Canadian playwright Judith Thompson’s RARE debuts on July 5 as part of the Toronto Fringe Festival. The play stars nine adult actors with Down syndrome. Through a montage of monologues, members of the ensemble tell their stories in their own words. While Judith helped to curate and fine-tune their work, the play was mostly written by its performers. BLOOM spoke with Judith about the production process, and what audiences can expect. Photo by John Gundy.
BLOOM: Describe how the play was written.
Judith Thompson: We basically start for weeks and weeks of rehearsals just sitting in a circle. I’ll say ‘Let’s talk about childhood memories.’ Everybody has a story. And I have to have a script assistant on a computer getting this down.
Sometimes I ask things like ‘If I feel like a wet street on a hot day, what do you feel like?’ Their answers have been amazingly creative. Nick felt like tall sexy grass. All their images are incredible. James felt like a diving eagle. They just came up with these themselves. It’s absolutely important to me that it’s their words. They might give me a few and I’ll keep asking until I get one that really reflects who I think they are.
BLOOM: What have been the joys and challenges of working on this project?
Judith Thompson: The joys are daily because there’s so much good humour. There is, in (the Down syndrome) community, a greater emotional openness, I will say that. That is a difference that I see…They’ll give you a hug and say I love you. They’re open and out there.
We’ve been instructed to be closed in order to succeed in this society we’ve constructed. We can’t suddenly burst into tears; we have to shove it down. Even though members of the theatre community have more emotional access, the performers that I’ve met with Down syndrome – I think ‘Wow, you should lead theatre classes.’ But that same emotional availability though, if somebody’s upset, can cause problems. Somebody who doesn’t have Down syndrome may hold it in or hold a grudge, but in this community they just burst into tears right there and fall on the floor. That’s a challenge because we have to keep going with rehearsal. I never lower my expectations. We just have a hug, and we talk about it, and then we move on.
BLOOM: What are some of the things you’ve learned through this experience?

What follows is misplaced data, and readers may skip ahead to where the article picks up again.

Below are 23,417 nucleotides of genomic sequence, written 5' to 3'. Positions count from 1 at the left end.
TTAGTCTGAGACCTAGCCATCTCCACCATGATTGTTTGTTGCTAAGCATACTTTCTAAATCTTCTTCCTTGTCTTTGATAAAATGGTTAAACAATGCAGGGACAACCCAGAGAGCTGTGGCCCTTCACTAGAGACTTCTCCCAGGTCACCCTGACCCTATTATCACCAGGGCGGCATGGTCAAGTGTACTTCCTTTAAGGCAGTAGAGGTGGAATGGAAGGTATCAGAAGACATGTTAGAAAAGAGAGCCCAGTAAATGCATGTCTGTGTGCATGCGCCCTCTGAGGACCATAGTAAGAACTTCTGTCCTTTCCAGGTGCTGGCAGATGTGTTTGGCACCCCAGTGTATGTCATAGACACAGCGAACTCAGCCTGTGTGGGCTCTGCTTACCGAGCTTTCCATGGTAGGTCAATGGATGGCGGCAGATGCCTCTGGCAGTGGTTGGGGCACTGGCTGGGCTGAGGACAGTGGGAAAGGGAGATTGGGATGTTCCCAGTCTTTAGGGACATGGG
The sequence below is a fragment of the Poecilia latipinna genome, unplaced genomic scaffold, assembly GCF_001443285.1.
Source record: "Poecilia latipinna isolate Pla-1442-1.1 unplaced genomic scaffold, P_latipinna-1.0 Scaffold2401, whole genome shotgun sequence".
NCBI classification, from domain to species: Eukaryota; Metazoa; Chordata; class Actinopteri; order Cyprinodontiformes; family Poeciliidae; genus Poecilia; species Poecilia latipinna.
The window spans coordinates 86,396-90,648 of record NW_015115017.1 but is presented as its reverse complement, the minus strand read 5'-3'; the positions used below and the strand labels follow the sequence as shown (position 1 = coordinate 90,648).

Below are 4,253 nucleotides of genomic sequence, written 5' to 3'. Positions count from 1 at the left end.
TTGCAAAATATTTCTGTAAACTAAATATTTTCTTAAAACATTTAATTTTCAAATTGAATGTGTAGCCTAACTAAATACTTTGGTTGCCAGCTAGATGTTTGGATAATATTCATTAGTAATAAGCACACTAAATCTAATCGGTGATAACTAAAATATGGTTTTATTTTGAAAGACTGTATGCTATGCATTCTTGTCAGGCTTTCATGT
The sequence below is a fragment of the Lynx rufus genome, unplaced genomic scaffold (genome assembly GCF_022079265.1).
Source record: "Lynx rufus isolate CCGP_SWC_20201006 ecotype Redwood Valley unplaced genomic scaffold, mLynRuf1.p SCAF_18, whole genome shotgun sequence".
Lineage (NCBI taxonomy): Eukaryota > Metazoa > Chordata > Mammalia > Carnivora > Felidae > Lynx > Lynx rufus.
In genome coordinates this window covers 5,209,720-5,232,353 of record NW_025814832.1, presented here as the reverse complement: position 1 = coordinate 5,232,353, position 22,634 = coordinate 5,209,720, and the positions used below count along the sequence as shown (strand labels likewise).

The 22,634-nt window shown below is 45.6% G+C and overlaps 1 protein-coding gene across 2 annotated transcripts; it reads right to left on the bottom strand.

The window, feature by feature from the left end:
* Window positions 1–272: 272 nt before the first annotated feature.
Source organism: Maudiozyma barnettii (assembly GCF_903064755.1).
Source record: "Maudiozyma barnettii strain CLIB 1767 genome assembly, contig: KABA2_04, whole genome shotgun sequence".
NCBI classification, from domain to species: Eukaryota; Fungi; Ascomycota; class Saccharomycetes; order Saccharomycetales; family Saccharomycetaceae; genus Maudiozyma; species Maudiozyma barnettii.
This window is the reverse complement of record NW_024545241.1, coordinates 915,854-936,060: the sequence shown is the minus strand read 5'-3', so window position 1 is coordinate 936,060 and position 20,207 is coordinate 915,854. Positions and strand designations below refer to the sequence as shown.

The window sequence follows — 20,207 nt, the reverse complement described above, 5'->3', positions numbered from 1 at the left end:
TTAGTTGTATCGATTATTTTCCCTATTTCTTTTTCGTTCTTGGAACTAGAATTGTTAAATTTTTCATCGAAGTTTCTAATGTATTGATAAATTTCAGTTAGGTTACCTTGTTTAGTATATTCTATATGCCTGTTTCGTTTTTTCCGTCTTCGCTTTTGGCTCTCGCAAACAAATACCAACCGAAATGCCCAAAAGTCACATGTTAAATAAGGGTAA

Judith Thompson: Before, I tended to just think ‘Oh, (people with Down syndrome) are God’s special angels,’ and painted them all as lovely and warm and sweet. I’ve learned to think ‘No, they’re as complicated and prickly and difficult and wonderful as you or me.’
There was a dynamic that had to shift. I was treating them unconsciously like a younger sibling or something. But I’m an adult and so are they… So they’re not cute, don’t condescend to them. They’re people of profound and complex thinking.
BLOOM: What are you hoping the performers will take out of this?
Judith Thompson: That they own it…and that they’re writers as well as performers. That’s why it was really important to me that it’s their words and they create it. Putting them in another show as performers is one thing. But they’re creating it. And so for them to have that agency I think is extraordinary for their confidence generally. They can actually make change and not be passive. So often people with disabilities are made unintentionally to feel passive. But they are making themselves visible. I’m just the guiding hand, and they are out there telling their stories to the world. No one is telling it for them.
BLOOM: Could you give me a couple of examples of what stories performers will be telling?
Judith Thompson: One of the performers talked about how his greatest wish is to have sex. He’s 22, he’s allowed to say that. And I’m not sanitizing anything that way. And nobody laughs. I mean yes, he’s a 22-year-old male, of course he does.
They also talk about the fact that about 97 per cent of parents, when they find out their baby is going to have Down syndrome, terminate the pregnancy … Krystal actually wrote a letter to pregnant women that she delivers on the stage that is so heart wrenching, and it’s basically saying ‘Keep your Down syndrome baby.’
They talk about their struggles. And they’re very much invested in their families. Some of the parents have said ‘Why is it such a serious play?’ And I’ve said ‘It’s every bit as funny as it is serious, but I’m not here to entertain.’ There’s enough of that around. There’s nothing wrong with entertainment, but that’s not what I do. Theatre has to hold a mirror up, it has to illuminate, it has to make what is invisible visible, and what is silenced, heard. And they are doing it, in their voices.
RARE tickets can be ordered online.